Study design and setting
This was a randomized double blind placebo-controlled clinical trial. The study was conducted in one pediatric ward at Mulago, Uganda's teaching and national referral hospital. It receives patients from the capital city, Kampala, and referrals from the rest of the country.
The primary outcome measures were the time taken for normalization of respiratory rate, time taken for normalization of temperature and time taken for oxygen saturation to normalize (92% or more), while breathing room air. The oxygen saturation cut off was set at 92% according to a study in the same hospital by Tumwesigye [11
]. The secondary outcome measure was
the proportion of children who died in each arm of the study.
Adverse effects due to zinc adjunct therapy, such as diarrhea and vomiting, were recorded. All children were observed for adverse events for one hour after zinc administration. The caretakers were subsequently asked (daily) about adverse events, such as vomiting.
Severe pneumonia was defined as the presence of cough or difficult breathing with fast breathing (tachypnoea) and chest in-drawing. Tachypnoea was defined as a respiratory rate of 50 or more breaths per minute in a child 6 to 12 months of age. For those aged 12 or more months it was defined as 40 or more breaths per minute. In any case, the child had to be calm. Normalization of oxygen saturation was regarded as oxygen saturation above 92% while breathing room air for more than 15 minutes, and maintaining above 92% on subsequent readings. Children, who were not hypoxic on enrolment, were assigned 'zero' as the time to normalization of oxygen saturation.
The respiratory rate was regarded as normal if it was consistently below 50 breaths per minute in infants and 40 breaths per minute in children above 12 months of age for more than 24 hours. Temperature was recorded as normal if below 37.5°C and maintained below this level for more than 24 hours. Two investigators agreed on the presence of lower chest retractions or chest in-drawing. If they disagreed, a third investigator was called to observe and decide whether chest in-drawing was present. When two of the three agreed, then the decision was that chest in-drawing was present.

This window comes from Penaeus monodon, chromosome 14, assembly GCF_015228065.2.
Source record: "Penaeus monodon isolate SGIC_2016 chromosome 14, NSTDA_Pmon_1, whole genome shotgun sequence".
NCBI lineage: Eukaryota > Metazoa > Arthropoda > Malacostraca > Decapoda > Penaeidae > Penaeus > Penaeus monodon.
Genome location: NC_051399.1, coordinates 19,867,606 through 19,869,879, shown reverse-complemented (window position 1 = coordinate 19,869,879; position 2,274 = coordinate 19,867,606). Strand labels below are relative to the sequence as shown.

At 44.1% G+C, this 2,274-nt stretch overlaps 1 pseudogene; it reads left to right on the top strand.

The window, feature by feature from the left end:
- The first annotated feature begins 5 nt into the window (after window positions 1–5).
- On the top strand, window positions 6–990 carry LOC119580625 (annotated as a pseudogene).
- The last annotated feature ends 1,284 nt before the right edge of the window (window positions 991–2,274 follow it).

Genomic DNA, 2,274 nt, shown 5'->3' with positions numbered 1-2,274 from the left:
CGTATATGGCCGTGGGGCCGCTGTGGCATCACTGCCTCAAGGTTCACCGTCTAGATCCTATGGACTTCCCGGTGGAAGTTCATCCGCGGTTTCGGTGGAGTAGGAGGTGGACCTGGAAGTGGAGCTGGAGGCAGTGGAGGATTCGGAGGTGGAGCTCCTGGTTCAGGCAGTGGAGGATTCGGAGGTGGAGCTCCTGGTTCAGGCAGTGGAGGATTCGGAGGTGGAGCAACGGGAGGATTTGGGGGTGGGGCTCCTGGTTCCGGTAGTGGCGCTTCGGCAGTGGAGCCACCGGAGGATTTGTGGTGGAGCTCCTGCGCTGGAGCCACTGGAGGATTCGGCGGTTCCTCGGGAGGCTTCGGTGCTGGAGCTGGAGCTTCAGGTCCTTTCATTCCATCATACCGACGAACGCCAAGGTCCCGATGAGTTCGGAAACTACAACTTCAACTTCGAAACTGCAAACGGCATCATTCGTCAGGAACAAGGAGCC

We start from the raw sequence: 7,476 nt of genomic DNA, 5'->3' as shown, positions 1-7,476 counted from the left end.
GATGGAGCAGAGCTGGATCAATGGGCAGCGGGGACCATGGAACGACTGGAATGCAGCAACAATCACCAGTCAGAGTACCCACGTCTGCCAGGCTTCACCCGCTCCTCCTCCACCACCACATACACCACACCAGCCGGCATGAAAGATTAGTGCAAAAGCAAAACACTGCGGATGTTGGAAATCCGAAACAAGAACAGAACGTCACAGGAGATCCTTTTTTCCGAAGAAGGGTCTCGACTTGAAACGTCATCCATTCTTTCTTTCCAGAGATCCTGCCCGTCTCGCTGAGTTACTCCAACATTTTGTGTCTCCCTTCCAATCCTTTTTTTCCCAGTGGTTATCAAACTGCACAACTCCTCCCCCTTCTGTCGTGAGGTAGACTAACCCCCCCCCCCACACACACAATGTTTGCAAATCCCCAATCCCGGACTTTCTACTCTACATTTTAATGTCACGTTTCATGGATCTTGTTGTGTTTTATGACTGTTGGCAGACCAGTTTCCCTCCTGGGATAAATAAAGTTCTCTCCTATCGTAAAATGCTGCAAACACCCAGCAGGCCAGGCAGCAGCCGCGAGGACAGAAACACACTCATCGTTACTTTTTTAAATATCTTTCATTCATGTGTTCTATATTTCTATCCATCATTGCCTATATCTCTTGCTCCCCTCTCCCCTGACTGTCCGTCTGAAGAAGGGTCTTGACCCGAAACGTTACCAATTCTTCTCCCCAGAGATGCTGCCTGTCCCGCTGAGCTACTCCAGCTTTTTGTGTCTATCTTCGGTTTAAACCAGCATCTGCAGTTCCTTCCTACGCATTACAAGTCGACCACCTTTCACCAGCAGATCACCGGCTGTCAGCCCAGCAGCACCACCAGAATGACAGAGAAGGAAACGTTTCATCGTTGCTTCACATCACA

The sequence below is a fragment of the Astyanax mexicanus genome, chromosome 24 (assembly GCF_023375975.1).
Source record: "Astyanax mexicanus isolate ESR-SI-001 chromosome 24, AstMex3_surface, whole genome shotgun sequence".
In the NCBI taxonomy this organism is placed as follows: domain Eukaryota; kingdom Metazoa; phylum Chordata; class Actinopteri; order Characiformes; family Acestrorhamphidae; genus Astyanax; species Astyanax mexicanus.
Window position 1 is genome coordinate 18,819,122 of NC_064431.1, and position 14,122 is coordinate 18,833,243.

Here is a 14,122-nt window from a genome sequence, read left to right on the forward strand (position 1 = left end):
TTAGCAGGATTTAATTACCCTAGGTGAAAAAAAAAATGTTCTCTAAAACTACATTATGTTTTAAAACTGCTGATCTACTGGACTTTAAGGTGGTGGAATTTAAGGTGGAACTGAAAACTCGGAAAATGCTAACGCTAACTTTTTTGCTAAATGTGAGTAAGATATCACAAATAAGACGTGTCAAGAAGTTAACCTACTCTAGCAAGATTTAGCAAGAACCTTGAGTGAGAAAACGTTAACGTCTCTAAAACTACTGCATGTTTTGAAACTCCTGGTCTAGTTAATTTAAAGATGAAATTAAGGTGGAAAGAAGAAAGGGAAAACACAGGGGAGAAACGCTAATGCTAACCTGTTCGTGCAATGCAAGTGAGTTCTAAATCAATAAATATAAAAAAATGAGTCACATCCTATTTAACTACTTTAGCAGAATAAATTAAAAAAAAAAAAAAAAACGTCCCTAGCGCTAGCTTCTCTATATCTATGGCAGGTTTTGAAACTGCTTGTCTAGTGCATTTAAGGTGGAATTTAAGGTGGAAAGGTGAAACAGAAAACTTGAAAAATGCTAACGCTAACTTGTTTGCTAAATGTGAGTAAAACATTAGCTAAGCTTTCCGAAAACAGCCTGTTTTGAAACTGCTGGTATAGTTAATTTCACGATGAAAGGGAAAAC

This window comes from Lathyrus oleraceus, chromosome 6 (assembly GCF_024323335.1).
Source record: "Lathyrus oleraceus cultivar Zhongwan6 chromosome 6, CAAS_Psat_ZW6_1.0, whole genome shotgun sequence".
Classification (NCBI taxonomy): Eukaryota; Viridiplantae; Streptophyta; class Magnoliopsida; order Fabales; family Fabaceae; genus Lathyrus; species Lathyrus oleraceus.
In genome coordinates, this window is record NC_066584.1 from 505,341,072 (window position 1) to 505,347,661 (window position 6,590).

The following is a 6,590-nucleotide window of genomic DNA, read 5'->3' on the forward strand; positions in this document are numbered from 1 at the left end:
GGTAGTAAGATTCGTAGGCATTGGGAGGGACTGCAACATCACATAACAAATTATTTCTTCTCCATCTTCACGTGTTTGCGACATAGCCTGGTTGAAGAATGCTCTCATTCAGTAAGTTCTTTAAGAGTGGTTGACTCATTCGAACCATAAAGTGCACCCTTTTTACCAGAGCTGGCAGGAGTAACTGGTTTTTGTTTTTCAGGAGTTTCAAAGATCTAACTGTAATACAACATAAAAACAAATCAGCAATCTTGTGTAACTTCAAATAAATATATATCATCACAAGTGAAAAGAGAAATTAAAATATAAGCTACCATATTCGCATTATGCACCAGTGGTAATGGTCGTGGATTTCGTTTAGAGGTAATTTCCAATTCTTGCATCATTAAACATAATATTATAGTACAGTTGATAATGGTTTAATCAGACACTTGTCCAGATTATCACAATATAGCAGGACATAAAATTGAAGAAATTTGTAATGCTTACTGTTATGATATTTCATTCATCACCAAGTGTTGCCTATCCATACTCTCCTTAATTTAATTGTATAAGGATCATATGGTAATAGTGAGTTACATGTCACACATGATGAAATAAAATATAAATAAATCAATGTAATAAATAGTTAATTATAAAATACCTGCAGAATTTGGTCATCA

For time to normalization of the respiratory rate, a sample size of 313 was calculated. We assumed 90% power, a two-sided 0.05 type I error and a hazard ratio of 1.49. We assumed a median time to normalization of respiratory rate of 73 hours (based on an Indian study) [9
]. Allowing for 10% attrition, the minimum total sample size was 344.
For time to normalization of the temperature, a sample size of 312 was calculated. We assumed 90% power, a two-sided 0.05 type I error and hazard ratio of 1.49; and a median time to normalization of the temperature of 72.3 hours (based on the same Indian study) [9
]. Allowing for 10% attrition the minimum sample size was 343. The sample size for time to normalization of oxygen saturation was similar to that of time to normalization of the temperature. For case fatality as a secondary outcome, the minimum sample size of 378 (189 in each group) was based on 20% case fatality in children admitted with severe pneumonia to Mulago Hospital [12
]. We assumed that zinc supplementation would reduce the case fatality from 20% to 9.3% with 80% power and a type 1 error of 0.05. Allowing for 10% attrition, the minimum total sample size would be 416 (208 in each group).
Participants and recruitment
We enrolled children, aged 6 to 59 months, who were admitted to the Mulago Hospital pediatric emergency ward with severe pneumonia, and whose parents or caretakers gave informed written consent. The children were followed up for one week. The definition of severe pneumonia was based on WHO criteria [13
Children with known heart conditions, obstructive air way disease and those on medication with zinc supplements were excluded. Children with a current episode of wheeze were also excluded, irrespective of previous wheezing attacks. The exclusions were based on caretaker history, physical examination findings and previous medical records. Heart disease was defined as the presence of tachypnoea associated with a grade 3 or 4 heart murmur or medical records confirming heart disease. Obstructive airway disease was defined as recurrent wheezing attacks associated with tachypnoea or chest in-drawing confirmed on two or more previous examinations by medical records. Current treatment with zinc was confirmed by reviewing medical records.